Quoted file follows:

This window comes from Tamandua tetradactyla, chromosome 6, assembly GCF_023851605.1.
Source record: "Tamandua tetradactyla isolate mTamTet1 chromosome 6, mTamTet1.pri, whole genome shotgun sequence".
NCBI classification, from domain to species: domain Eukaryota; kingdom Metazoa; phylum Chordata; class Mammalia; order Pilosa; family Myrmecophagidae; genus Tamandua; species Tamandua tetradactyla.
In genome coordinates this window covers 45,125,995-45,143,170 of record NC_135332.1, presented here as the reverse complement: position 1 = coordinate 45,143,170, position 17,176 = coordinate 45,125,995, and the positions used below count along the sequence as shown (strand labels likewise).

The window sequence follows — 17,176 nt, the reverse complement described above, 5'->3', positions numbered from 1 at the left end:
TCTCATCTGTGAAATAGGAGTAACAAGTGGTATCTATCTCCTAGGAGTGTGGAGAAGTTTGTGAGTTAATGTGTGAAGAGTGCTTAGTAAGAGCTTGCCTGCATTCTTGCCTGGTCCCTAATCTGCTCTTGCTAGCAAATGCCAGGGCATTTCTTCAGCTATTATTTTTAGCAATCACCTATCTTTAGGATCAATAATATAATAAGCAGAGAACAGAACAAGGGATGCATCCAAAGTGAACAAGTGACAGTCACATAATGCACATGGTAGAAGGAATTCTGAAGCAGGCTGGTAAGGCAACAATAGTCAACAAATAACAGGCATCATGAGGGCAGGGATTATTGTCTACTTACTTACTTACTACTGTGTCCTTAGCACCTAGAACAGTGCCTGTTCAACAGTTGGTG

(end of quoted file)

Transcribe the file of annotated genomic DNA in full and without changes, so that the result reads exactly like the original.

This window comes from Tamandua tetradactyla, chromosome 6, assembly GCF_023851605.1.
Source record: "Tamandua tetradactyla isolate mTamTet1 chromosome 6, mTamTet1.pri, whole genome shotgun sequence".
NCBI classification, from domain to species: domain Eukaryota; kingdom Metazoa; phylum Chordata; class Mammalia; order Pilosa; family Myrmecophagidae; genus Tamandua; species Tamandua tetradactyla.
In genome coordinates this window covers 45,125,995-45,143,170 of record NC_135332.1, presented here as the reverse complement: position 1 = coordinate 45,143,170, position 17,176 = coordinate 45,125,995, and the positions used below count along the sequence as shown (strand labels likewise).

The window sequence follows — 17,176 nt, the reverse complement described above, 5'->3', positions numbered from 1 at the left end:
TCTCATCTGTGAAATAGGAGTAACAAGTGGTATCTATCTCCTAGGAGTGTGGAGAAGTTTGTGAGTTAATGTGTGAAGAGTGCTTAGTAAGAGCTTGCCTGCATTCTTGCCTGGTCCCTAATCTGCTCTTGCTAGCAAATGCCAGGGCATTTCTTCAGCTATTATTTTTAGCAATCACCTATCTTTAGGATCAATAATATAATAAGCAGAGAACAGAACAAGGGATGCATCCAAAGTGAACAAGTGACAGTCACATAATGCACATGGTAGAAGGAATTCTGAAGCAGGCTGGTAAGGCAACAATAGTCAACAAATAACAGGCATCATGAGGGCAGGGATTATTGTCTACTTACTTACTTACTACTGTGTCCTTAGCACCTAGAACAGTGCCTGTTCAACAGTTGGTG